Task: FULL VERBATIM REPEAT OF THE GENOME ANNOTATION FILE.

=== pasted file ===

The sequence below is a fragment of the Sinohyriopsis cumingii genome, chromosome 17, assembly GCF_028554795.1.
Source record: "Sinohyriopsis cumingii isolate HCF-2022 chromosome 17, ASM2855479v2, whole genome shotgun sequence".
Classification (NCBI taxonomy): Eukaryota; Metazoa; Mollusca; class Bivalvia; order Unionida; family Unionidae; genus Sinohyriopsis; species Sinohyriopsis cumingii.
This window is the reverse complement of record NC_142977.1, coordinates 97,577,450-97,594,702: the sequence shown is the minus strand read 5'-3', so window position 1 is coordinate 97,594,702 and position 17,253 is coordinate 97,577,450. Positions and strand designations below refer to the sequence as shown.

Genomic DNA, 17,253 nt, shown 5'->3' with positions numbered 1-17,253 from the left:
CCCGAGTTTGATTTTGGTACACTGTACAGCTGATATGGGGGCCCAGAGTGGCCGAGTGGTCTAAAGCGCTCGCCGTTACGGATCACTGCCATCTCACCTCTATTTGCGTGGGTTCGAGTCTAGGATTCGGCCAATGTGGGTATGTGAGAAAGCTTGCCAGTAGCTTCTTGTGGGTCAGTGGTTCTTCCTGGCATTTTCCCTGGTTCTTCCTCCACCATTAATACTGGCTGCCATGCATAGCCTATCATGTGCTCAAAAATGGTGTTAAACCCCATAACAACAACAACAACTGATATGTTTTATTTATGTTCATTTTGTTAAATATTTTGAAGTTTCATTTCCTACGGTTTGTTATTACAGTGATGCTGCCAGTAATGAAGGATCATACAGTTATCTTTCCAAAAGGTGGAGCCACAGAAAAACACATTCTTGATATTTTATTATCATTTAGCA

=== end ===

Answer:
The sequence below is a fragment of the Sinohyriopsis cumingii genome, chromosome 17, assembly GCF_028554795.1.
Source record: "Sinohyriopsis cumingii isolate HCF-2022 chromosome 17, ASM2855479v2, whole genome shotgun sequence".
Classification (NCBI taxonomy): Eukaryota; Metazoa; Mollusca; class Bivalvia; order Unionida; family Unionidae; genus Sinohyriopsis; species Sinohyriopsis cumingii.
This window is the reverse complement of record NC_142977.1, coordinates 97,577,450-97,594,702: the sequence shown is the minus strand read 5'-3', so window position 1 is coordinate 97,594,702 and position 17,253 is coordinate 97,577,450. Positions and strand designations below refer to the sequence as shown.

Genomic DNA, 17,253 nt, shown 5'->3' with positions numbered 1-17,253 from the left:
CCCGAGTTTGATTTTGGTACACTGTACAGCTGATATGGGGGCCCAGAGTGGCCGAGTGGTCTAAAGCGCTCGCCGTTACGGATCACTGCCATCTCACCTCTATTTGCGTGGGTTCGAGTCTAGGATTCGGCCAATGTGGGTATGTGAGAAAGCTTGCCAGTAGCTTCTTGTGGGTCAGTGGTTCTTCCTGGCATTTTCCCTGGTTCTTCCTCCACCATTAATACTGGCTGCCATGCATAGCCTATCATGTGCTCAAAAATGGTGTTAAACCCCATAACAACAACAACAACTGATATGTTTTATTTATGTTCATTTTGTTAAATATTTTGAAGTTTCATTTCCTACGGTTTGTTATTACAGTGATGCTGCCAGTAATGAAGGATCATACAGTTATCTTTCCAAAAGGTGGAGCCACAGAAAAACACATTCTTGATATTTTATTATCATTTAGCA